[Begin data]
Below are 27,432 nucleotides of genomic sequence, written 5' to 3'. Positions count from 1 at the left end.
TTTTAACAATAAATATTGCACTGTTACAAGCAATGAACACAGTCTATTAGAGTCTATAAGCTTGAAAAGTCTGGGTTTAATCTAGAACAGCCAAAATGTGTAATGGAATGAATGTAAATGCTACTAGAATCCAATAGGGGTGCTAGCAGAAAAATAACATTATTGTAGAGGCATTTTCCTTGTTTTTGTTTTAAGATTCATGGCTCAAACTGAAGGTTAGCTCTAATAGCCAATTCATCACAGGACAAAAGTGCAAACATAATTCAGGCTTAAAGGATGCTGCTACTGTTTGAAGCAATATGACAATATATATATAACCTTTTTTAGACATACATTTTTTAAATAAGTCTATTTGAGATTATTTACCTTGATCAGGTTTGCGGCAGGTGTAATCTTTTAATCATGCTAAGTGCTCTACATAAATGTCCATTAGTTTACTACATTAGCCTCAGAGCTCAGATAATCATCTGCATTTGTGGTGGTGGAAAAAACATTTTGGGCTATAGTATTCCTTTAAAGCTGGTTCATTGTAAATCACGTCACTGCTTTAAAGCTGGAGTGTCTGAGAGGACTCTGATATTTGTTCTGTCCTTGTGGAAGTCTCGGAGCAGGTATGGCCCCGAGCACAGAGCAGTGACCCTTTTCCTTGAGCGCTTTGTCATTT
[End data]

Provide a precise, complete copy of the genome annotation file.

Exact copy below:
Below are 27,432 nucleotides of genomic sequence, written 5' to 3'. Positions count from 1 at the left end.
TTTTAACAATAAATATTGCACTGTTACAAGCAATGAACACAGTCTATTAGAGTCTATAAGCTTGAAAAGTCTGGGTTTAATCTAGAACAGCCAAAATGTGTAATGGAATGAATGTAAATGCTACTAGAATCCAATAGGGGTGCTAGCAGAAAAATAACATTATTGTAGAGGCATTTTCCTTGTTTTTGTTTTAAGATTCATGGCTCAAACTGAAGGTTAGCTCTAATAGCCAATTCATCACAGGACAAAAGTGCAAACATAATTCAGGCTTAAAGGATGCTGCTACTGTTTGAAGCAATATGACAATATATATATAACCTTTTTTAGACATACATTTTTTAAATAAGTCTATTTGAGATTATTTACCTTGATCAGGTTTGCGGCAGGTGTAATCTTTTAATCATGCTAAGTGCTCTACATAAATGTCCATTAGTTTACTACATTAGCCTCAGAGCTCAGATAATCATCTGCATTTGTGGTGGTGGAAAAAACATTTTGGGCTATAGTATTCCTTTAAAGCTGGTTCATTGTAAATCACGTCACTGCTTTAAAGCTGGAGTGTCTGAGAGGACTCTGATATTTGTTCTGTCCTTGTGGAAGTCTCGGAGCAGGTATGGCCCCGAGCACAGAGCAGTGACCCTTTTCCTTGAGCGCTTTGTCATTT